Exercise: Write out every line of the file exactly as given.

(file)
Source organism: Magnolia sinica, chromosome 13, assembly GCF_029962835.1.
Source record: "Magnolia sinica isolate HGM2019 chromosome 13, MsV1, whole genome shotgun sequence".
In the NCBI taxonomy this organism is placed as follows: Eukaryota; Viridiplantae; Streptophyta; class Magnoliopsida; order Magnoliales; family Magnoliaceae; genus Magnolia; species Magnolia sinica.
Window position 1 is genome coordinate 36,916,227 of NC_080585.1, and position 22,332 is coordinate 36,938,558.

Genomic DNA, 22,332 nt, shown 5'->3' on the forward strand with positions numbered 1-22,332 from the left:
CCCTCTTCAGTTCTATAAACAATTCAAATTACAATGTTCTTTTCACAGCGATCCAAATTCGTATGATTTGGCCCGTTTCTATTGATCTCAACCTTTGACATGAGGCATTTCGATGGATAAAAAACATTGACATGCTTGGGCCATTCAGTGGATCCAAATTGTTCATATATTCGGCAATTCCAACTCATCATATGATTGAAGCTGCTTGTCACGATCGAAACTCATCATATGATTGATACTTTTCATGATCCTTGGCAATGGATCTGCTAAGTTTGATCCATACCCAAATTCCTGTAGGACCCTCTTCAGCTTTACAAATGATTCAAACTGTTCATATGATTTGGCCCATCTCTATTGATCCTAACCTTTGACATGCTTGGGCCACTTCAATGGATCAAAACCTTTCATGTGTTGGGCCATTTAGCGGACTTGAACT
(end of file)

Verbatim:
Source organism: Magnolia sinica, chromosome 13, assembly GCF_029962835.1.
Source record: "Magnolia sinica isolate HGM2019 chromosome 13, MsV1, whole genome shotgun sequence".
In the NCBI taxonomy this organism is placed as follows: Eukaryota; Viridiplantae; Streptophyta; class Magnoliopsida; order Magnoliales; family Magnoliaceae; genus Magnolia; species Magnolia sinica.
Window position 1 is genome coordinate 36,916,227 of NC_080585.1, and position 22,332 is coordinate 36,938,558.

Genomic DNA, 22,332 nt, shown 5'->3' on the forward strand with positions numbered 1-22,332 from the left:
CCCTCTTCAGTTCTATAAACAATTCAAATTACAATGTTCTTTTCACAGCGATCCAAATTCGTATGATTTGGCCCGTTTCTATTGATCTCAACCTTTGACATGAGGCATTTCGATGGATAAAAAACATTGACATGCTTGGGCCATTCAGTGGATCCAAATTGTTCATATATTCGGCAATTCCAACTCATCATATGATTGAAGCTGCTTGTCACGATCGAAACTCATCATATGATTGATACTTTTCATGATCCTTGGCAATGGATCTGCTAAGTTTGATCCATACCCAAATTCCTGTAGGACCCTCTTCAGCTTTACAAATGATTCAAACTGTTCATATGATTTGGCCCATCTCTATTGATCCTAACCTTTGACATGCTTGGGCCACTTCAATGGATCAAAACCTTTCATGTGTTGGGCCATTTAGCGGACTTGAACT